Ideas to get a controlled temperature of around -40C (also -40F) in a
"Robustly" by physics:
100C -> boiling water
0C -> ice
-17C -> brine-ice slurry (?)
??? -40C ???
-80C -> "cardice" - solid CO2
-196C -> liquid nitrogen
Reason is, found a way to tensile-test fillet welds, and so far always
seeing breaking strength come out at around 560MPa, when you do the
maths relating breaking force to the fracture area.
The 355MPa yield of the Rectangular Hollow Sections (RHS) isn't seen -
and I know they have exactly that yield stress from beam bending
Here's the tests - "Alladin's Cave" of misdemeanours and skulduggery ?
"Steel Structural Performance index-page"
Specifically the fillet weld tensile tests
"Fillet welds tensile tested in beam test"
"Tensile-test rig for beam-configuration fillet-weld samples"
Movie of - 10 seconds - shared on "Dropbox"
Yup, I know that as a PhD level scientist I have to work as a welder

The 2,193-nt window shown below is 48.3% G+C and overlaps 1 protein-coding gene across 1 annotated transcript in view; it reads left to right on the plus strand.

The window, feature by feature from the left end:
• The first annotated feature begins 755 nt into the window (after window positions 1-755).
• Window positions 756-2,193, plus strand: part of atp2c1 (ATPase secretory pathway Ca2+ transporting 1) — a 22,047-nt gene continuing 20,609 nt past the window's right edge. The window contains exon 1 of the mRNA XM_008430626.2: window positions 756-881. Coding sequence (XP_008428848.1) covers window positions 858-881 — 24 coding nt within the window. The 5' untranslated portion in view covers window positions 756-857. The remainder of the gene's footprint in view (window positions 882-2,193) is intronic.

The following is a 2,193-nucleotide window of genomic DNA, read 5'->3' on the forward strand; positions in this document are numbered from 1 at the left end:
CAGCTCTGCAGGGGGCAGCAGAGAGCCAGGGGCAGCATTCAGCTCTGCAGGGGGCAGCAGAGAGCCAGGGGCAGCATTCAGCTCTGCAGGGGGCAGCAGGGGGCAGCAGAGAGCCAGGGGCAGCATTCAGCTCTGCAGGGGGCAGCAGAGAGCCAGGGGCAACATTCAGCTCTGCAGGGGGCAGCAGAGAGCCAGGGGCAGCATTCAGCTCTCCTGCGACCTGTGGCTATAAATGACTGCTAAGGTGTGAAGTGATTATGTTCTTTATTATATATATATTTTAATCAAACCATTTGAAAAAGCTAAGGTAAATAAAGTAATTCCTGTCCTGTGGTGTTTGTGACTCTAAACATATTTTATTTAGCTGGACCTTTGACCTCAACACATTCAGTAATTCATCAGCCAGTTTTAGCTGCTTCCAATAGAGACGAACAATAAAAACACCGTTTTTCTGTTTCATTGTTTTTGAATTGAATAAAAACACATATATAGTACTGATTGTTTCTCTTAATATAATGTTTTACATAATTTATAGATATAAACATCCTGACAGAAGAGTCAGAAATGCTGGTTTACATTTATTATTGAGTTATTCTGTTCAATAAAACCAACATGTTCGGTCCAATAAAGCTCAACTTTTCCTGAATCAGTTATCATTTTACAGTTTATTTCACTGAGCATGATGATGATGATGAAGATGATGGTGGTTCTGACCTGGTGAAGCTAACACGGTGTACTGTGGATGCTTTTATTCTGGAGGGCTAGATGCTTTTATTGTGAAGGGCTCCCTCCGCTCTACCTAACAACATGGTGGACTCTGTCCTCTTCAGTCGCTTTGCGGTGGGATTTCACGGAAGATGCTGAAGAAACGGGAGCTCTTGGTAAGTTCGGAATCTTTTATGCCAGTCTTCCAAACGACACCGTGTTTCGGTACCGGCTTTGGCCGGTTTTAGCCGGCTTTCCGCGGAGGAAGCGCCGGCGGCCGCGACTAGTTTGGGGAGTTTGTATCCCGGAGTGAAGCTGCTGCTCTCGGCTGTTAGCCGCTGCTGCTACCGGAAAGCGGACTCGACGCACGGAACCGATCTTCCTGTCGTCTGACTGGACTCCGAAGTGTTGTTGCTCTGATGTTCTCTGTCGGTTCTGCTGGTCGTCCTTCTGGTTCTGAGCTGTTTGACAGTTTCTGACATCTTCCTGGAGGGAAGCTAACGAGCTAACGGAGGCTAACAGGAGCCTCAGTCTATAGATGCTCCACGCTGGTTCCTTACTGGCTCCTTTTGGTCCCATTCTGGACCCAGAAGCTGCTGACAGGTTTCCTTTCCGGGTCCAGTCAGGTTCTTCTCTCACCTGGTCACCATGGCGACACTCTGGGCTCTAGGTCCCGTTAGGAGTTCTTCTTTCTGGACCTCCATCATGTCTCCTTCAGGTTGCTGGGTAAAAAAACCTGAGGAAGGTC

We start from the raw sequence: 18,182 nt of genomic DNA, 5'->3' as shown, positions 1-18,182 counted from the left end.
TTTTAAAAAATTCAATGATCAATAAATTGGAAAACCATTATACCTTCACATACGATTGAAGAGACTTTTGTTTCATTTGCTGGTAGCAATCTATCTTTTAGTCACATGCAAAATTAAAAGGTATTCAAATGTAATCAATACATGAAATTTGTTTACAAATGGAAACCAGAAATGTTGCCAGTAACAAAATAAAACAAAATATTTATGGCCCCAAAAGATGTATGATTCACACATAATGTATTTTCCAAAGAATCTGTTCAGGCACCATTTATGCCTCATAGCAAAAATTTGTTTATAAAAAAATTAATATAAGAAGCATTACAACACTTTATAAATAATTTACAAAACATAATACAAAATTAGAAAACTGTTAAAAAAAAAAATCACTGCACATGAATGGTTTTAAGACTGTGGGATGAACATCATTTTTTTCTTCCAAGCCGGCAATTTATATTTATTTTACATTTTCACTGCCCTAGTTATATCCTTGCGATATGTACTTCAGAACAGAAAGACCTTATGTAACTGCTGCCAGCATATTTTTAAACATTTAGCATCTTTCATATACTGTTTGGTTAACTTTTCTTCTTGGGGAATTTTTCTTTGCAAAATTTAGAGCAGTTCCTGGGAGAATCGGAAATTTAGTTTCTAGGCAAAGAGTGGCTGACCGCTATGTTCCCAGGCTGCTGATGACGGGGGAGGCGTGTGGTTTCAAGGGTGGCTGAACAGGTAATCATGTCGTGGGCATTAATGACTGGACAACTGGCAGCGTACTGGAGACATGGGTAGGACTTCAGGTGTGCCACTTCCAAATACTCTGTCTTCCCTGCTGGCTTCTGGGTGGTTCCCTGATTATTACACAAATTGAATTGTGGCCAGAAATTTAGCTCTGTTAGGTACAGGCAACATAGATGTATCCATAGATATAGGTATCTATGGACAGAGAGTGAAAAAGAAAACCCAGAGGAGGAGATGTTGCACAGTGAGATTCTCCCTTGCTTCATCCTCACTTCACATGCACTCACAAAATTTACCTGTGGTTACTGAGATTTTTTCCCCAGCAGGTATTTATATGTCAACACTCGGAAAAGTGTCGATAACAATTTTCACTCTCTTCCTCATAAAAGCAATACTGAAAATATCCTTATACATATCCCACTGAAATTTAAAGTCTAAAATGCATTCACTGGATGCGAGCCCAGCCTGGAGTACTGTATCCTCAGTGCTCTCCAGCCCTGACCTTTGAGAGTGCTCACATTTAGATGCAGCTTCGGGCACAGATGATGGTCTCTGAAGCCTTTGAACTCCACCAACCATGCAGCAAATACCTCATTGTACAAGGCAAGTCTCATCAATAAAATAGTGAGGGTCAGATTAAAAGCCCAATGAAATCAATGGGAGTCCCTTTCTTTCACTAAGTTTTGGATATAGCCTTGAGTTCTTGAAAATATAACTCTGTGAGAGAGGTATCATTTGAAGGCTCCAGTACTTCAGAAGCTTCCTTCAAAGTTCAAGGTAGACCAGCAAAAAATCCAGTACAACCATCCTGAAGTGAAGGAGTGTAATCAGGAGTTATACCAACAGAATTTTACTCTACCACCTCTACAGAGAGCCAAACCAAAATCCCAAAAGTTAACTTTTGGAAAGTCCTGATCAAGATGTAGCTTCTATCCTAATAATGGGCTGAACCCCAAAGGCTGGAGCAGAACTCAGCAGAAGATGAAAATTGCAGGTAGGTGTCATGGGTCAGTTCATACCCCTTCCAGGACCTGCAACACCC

because everyone already ensconced in "office engineering" jobs
manicured in their white shirts sees me as a "Dennis Hopper like"
(think eg. "Blue Velvet" (1986) film) character of the science and
engineering world ;-)
If you keep the office door closed to all but your own manicured kind,
you can keep reality out. Who can blame them if no-one comes and
hurls them out into the cold hard world their scheme avoids? :-)
It would be helpful to see whether that "no yield event - straight to
local fracture at high(er) stress" is associated with a low
temperature brittleness charactistic.
I could "dam-off" the RHS close to the weld and at the far end, and
fill it with a cooling fluid.
Ice-brine looks good for -17C.
Throw a blanked over the entire sample for a while for all parts of
the sample to be at that temperature, then slide in the hydraulic
cylinder and "pump it up" and see what the temperature causes or does
What about for -40C
- posted 1 year ago